Close up shot & birds eye view of a simple nature altar set up in a grassy area. Elements include two intricate wavy branches that form a circle and inside are stones, lichen, a flower and a pine cone.






Common Ground Ecovillage in Mebane NC

  • Forest Temple: Samhain
    Sun, Oct 30
    Common Ground Ecovillage
    Oct 30, 3:00 PM – 5:00 PM EDT
    Common Ground Ecovillage, 1021 N Frazier Rd, Mebane, NC 27302, USA
    Samhain is a Gaelic festival marking the end of the harvest season and beginning of winter or "darker-half" of the year. This is a time to remember and honor your ancestors.
  • Forest Temple: Autumn Equinox
    Sun, Sep 18
    Common Ground Ecovillage
    Sep 18, 3:00 PM – 5:00 PM EDT
    Common Ground Ecovillage, 1021 N Frazier Rd, Mebane, NC 27302, USA
    Autumn Equinox marks the beginning of Autumn and Libra season. The autumnal equinox occurs when the sun crosses the equator on its journey southward, and we experience equal duration of day and night.

Forest Temple is inspired by the Wheel of the Year. Gatherings take place IN-PERSON roughly every six weeks on Sundays falling closest to Quarter & Cross Quarter Days


Bring your songs and your voice, your percussion instruments and sound-makers! We come together regardless of the weather unless it is unsafe to do so. We ask that you dress for the weather, bring your own blanket or folding chair, walking stick and water.



Gravel roads and mowed grassy area for parking

Meeting in the grass under the Grandmother Oak Tree, right beside parking

Area where we gather is mostly flat but grassy, shade is available under the tree

Rest rooms: outdoor privy / not wheelchair accessible


Out of respect for one another, we ask that all attendees come prepared to honor social distancing guidelines with masks for when we are in close proximity to one another. 


Simply pay what you can afford. Payment allows for our facilitators and space holders to get paid for their effort, creativity and time. To donate, follow this PayPal link.

All are welcome and respected at Forest Temple gatherings. We strive to be diverse, multigenerational and accessible to people of all walks of life. Please contact us when you'll be attending with children or when accessibility is a concern so that we can be as accommodating as possible. 

Our seasonal celebrations playfully explore the way nature and our more-than-human relatives speak to and through us; how we are shaping and being shaped by place. Together we move at natures pace and engage in meaningful practices, storytelling (non/verbal), and rituals that orient us relationally in space/time, ground us in somatic presence, and explore the gifts, intelligence, and healing benefits of where we find ourselves in the cycle of the seasons.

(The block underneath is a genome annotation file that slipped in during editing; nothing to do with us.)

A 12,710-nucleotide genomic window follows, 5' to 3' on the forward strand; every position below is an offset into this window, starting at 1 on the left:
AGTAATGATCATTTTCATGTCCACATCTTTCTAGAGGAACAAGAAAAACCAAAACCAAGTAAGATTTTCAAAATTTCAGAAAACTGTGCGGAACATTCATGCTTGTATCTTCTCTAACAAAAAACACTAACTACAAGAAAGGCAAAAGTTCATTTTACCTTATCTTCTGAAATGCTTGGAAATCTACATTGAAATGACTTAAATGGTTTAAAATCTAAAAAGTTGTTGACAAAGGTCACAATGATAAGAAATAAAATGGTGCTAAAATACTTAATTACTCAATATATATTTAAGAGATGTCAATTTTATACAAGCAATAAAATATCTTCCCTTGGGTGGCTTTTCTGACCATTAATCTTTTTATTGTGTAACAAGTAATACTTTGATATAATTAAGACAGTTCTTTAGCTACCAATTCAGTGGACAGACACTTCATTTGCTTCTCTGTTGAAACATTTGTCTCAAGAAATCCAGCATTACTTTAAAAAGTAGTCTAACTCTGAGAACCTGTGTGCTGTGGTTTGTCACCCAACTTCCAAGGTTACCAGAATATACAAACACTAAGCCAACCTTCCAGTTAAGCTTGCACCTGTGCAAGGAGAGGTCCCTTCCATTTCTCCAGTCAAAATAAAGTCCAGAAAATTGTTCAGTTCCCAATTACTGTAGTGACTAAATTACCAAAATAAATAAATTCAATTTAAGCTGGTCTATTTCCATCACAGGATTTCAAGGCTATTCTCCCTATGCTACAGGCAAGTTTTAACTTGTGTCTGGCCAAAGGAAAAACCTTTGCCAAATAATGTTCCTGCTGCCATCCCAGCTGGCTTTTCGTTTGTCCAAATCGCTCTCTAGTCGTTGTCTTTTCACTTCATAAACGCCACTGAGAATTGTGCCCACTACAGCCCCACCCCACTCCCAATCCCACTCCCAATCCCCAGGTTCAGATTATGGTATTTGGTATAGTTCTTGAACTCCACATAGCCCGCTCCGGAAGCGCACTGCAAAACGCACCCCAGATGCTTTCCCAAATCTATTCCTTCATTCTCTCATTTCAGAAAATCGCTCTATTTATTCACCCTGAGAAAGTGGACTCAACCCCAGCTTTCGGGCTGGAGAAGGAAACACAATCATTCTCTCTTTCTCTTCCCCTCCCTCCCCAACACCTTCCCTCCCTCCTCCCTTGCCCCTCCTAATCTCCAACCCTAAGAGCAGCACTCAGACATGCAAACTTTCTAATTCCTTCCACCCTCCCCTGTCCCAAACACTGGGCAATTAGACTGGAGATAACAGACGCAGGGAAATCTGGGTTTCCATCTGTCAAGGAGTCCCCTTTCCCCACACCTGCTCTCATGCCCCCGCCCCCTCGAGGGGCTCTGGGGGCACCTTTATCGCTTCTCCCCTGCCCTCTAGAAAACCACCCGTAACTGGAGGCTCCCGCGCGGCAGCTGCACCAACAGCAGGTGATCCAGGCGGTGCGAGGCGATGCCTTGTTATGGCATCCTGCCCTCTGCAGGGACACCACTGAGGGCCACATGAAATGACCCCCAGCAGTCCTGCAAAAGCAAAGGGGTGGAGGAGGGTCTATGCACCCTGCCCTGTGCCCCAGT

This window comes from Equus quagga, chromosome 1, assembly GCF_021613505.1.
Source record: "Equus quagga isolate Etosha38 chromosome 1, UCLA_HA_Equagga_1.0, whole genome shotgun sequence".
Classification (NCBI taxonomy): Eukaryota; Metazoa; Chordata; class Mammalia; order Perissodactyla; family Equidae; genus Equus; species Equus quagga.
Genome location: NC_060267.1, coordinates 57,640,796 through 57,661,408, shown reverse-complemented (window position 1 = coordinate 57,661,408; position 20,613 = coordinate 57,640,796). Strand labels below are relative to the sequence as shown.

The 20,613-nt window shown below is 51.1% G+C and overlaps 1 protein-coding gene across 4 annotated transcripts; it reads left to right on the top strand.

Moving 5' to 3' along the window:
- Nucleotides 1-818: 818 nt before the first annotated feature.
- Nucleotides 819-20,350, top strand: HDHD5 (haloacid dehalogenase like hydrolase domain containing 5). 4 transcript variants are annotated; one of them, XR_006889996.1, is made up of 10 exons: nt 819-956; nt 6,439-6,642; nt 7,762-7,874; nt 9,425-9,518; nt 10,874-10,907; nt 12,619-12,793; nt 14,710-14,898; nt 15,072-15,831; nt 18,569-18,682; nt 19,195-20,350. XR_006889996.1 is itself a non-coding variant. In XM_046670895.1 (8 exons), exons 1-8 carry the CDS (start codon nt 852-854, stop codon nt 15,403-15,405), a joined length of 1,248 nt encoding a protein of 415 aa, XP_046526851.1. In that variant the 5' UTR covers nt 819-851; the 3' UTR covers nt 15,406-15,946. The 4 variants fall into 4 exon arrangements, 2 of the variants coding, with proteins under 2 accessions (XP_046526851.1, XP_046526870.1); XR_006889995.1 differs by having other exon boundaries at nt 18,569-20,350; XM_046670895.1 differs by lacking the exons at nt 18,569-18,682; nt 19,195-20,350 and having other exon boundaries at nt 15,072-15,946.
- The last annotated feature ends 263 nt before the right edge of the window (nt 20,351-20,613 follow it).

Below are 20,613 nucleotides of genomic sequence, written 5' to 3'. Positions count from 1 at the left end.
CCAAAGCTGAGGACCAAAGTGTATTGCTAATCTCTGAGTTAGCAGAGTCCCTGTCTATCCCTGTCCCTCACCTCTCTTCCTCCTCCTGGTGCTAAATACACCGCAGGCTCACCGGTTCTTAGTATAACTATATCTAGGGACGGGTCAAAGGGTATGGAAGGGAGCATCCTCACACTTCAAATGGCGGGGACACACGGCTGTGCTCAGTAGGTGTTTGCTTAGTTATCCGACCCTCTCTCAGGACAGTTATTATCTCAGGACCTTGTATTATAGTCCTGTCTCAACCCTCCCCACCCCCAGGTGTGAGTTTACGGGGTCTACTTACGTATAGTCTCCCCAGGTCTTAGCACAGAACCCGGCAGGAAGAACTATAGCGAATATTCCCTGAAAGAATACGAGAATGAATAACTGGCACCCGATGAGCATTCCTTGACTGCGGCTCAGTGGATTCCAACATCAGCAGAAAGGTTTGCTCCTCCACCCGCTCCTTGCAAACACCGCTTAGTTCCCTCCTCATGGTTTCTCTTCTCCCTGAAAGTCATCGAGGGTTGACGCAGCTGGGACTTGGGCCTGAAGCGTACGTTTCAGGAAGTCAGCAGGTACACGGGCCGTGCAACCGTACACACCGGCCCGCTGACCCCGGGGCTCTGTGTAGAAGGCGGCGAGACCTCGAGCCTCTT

Forest Temple is a co-creative unfolding which means that each person is invited to share the gift of their expression as they feel inspired to. In this way we honor, sense and listen to how the spirit of place wants to moves through each of us. As an invocation of emergence, we honor spontaneity and surrender our seriousness to the art of play! So we practice paying attention to the way that Earth speaks, sings, and whispers to us.  This is not about performance nor will it ever be a striving for perfection. This is quite simply playful co-creation. 

Our gatherings weave together nature-connection practices; reflection, contemplation, prayer; folk craft-making; music, song, movement and so much more! 




The Wheel of the Year is an annual cycle of eight earth festivals (known as Sabbaths) which combines two different celebration cycles: the four solar festivals: Winter Solstice, Spring Equinox, Summer Solstice, Fall Equinox) and the four seasonal/agricultural festivals: Samhain (sow-win), Imbolc (im-ulk), Bealtaine (byel-tin-uh) and Lughnasadh (loo-nuh-suh).


The Wheel of the Year symbol (as depicted below) illustrates a circle divided into eight equal sections. Although this depiction is relatively new and was developed in the 1800's as part of the Neo-Pagan movement, it closely reflects the nature of the holy days that were celebrated by the early Celts thousands of years ago.

Under industrial growth society, we follow the concept of linear time, however in the past, when we lived in close relationship to nature, time was perceived as cyclical. The Wheel of the Year is a calendar focused on this cyclical journey of the seasons.


  • Mid-Autumn / Samhain: October 31 – November 1

  • Winter Solstice: December 21 - January 1

  • Mid-Winter / Imbolc: February 1-2

  • Spring Equinox: March 20

  • Mid-Spring / Beltane: May 1

  • Summer Solstice: June 24

  • Mid-Summer / Lughnasadh (Lammas): August 1

  • Fall Equinox: September 21


“Knowing that you love the earth changes you, activates you to defend and protect and celebrate. But when you feel that the earth loves you in return, that feeling transforms the relationship from a one-way street into a sacred bond."


― Robin Wall Kimmerer